Just back from Sarah Ruhl’s IN THE NEXT ROOM OR THE VIBRATOR PLAY at Speakeasy Stage. A great production under the extremely talented guidance of Scott Edmiston, with a wonderful cast and stunning production elements. All of these things create an amazing evening of theater. But then you add Sarah Ruhl.
Sarah Ruhl is an amazingly talented playwright. She does not aspire to be a scriptwriter, or a TV scribe. She is a playwright. And her works are very theatrical. They live in the theater. They require theater in order to live. I am awed and inspired and so grateful that she is still young enough that I will be able to enjoy her career for a long time.
See the play at Speakeasy. And then keep thinking about it. And thank Sarah Ruhl for that.
Here’s an interview with her from Downstage Center.
On Monday I went to see Phèdre at the Coolidge Corner Theatre. Phèdre was a live theater production in London, at the National Theatre, last spring. It filmed as part of the NT Live series, where theater is broadcast live around the world. I suspect what we saw was edited down (it ran around two hours). Dame Helen Mirren (and a host of other very talented actors) were in it, and it was very good. But it wasn’t great. And that is wonderful.
Let me explain. In this world where live performance is struggling to “prove” its worth, I think that filmed plays are a slippery slope. Plays aren’t movies, or tv. Plays are unique. And they are magic. I truly believe that–the interchange between the audience and the production produces a unique experience that is akin to magic. And so the idea of something capturing that magic on film…that makes me nervous for live performance. But while Phèdre was a fine movie experience, it made me wish I’d seen the live performance.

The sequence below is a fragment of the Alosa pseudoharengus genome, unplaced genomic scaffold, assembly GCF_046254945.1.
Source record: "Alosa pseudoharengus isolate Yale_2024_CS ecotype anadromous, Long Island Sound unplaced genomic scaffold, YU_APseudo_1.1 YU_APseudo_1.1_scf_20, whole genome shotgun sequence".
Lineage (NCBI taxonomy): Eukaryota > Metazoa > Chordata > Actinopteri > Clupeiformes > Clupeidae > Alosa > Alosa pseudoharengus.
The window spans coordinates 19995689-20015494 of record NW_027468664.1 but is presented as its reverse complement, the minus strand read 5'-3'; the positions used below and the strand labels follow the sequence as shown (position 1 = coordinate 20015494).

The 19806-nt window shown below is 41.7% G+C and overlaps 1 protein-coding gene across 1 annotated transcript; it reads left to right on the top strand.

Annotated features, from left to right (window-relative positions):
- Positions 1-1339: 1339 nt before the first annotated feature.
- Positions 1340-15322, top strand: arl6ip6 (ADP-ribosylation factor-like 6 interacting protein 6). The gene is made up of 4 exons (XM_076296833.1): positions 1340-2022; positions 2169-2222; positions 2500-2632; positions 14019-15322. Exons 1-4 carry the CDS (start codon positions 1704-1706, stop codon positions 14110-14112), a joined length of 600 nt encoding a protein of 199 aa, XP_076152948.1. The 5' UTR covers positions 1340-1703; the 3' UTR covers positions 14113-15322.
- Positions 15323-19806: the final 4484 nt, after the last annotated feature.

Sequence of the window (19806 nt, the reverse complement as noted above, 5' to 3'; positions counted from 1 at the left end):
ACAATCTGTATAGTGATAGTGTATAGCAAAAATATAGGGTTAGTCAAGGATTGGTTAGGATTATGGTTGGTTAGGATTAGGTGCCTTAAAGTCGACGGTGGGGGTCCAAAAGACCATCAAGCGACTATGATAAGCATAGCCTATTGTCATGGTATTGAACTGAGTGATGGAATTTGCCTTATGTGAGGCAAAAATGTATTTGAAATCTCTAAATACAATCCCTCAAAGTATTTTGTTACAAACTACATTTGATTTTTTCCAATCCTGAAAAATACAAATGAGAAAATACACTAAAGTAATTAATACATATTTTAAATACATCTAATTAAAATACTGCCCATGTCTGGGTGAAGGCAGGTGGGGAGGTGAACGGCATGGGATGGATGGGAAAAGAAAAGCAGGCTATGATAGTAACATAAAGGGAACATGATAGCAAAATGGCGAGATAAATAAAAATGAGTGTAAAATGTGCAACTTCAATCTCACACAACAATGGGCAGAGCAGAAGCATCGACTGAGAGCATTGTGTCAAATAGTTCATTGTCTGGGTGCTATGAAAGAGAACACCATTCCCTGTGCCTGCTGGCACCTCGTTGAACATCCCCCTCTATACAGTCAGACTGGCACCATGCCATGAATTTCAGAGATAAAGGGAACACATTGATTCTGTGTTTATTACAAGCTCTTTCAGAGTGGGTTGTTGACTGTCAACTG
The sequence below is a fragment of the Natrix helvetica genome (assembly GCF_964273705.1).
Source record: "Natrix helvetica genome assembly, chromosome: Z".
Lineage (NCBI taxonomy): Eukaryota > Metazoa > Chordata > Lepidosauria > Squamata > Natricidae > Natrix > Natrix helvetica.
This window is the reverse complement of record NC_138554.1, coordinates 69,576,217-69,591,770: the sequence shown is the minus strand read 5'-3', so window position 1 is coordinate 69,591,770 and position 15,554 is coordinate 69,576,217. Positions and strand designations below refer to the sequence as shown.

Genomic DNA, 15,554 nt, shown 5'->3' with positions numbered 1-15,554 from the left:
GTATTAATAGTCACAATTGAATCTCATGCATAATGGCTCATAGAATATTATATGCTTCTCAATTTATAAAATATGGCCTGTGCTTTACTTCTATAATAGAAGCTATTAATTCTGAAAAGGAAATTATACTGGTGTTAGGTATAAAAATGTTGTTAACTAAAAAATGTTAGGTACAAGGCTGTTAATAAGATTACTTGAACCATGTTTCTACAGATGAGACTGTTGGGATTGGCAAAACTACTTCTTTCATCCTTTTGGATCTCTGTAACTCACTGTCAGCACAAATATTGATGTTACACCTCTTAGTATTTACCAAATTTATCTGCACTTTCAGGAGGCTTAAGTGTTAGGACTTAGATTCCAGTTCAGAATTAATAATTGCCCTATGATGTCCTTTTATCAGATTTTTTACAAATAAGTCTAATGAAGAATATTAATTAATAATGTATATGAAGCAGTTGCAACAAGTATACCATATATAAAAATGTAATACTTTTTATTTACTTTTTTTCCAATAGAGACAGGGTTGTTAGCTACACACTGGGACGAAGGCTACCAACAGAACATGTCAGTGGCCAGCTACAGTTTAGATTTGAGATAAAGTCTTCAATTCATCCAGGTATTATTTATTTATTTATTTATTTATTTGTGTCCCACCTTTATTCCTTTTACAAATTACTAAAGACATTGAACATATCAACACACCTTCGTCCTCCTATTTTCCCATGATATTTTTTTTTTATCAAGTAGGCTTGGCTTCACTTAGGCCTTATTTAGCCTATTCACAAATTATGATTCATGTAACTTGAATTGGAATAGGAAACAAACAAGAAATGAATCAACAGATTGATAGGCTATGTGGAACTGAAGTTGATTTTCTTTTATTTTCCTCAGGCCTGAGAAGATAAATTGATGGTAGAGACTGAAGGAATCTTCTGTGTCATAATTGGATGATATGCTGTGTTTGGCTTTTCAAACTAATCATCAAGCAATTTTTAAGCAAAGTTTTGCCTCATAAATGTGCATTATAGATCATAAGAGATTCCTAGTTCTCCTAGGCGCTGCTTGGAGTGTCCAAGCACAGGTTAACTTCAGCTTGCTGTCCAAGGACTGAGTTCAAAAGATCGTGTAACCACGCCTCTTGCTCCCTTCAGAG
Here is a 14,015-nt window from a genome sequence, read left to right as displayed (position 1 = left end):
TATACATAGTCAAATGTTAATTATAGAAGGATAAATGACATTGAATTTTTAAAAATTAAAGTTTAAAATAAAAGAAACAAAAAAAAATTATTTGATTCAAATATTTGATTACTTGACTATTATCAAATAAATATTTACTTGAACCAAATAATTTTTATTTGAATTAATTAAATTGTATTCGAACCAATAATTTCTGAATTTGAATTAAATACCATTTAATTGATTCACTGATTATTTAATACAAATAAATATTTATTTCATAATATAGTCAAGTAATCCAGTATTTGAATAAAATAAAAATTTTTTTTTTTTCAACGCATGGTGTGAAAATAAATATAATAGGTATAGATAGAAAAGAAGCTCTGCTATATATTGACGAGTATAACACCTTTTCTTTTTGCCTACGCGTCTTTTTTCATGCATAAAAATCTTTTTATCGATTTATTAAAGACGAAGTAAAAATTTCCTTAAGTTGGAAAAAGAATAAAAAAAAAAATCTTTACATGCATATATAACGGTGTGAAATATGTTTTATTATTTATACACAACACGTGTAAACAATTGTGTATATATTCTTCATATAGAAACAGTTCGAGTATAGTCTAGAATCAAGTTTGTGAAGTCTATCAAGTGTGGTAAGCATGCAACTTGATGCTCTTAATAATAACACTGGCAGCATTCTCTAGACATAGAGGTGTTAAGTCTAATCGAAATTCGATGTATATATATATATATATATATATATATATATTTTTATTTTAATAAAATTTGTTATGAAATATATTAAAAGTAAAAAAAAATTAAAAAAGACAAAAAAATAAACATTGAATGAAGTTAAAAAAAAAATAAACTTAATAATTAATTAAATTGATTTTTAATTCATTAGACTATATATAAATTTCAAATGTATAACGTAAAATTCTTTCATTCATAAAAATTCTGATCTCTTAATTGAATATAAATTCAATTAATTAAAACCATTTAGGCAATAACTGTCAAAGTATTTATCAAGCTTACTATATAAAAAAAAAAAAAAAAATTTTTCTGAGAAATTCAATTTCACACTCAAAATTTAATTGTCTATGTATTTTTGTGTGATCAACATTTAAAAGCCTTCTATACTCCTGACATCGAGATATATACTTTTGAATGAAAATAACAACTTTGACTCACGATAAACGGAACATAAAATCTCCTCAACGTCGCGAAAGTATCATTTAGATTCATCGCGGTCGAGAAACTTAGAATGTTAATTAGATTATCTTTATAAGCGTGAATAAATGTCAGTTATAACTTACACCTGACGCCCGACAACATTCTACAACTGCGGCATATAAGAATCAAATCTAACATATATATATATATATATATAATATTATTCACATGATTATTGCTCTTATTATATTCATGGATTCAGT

During the film the camera kept panning to different actors. Of course. You can’t stay with a wide angle the whole time. It would be too boring. But I bet seeing it live, and watching the other actors react was far from boring. I bet seeing the lighting effects and hearing the sound design was brilliant. I bet seeing the costumes on that fascinating set was striking. It was all good on the screen, but made me regret not seeing it live.
How great is that? A film that makes you miss theater. I’m already looking forward to seeing the NT Live version of King Lear with Derek Jacobi. I’d rather see it in London, but that is not in the budget. A good alternative. Not perfect, but that in itself is perfect.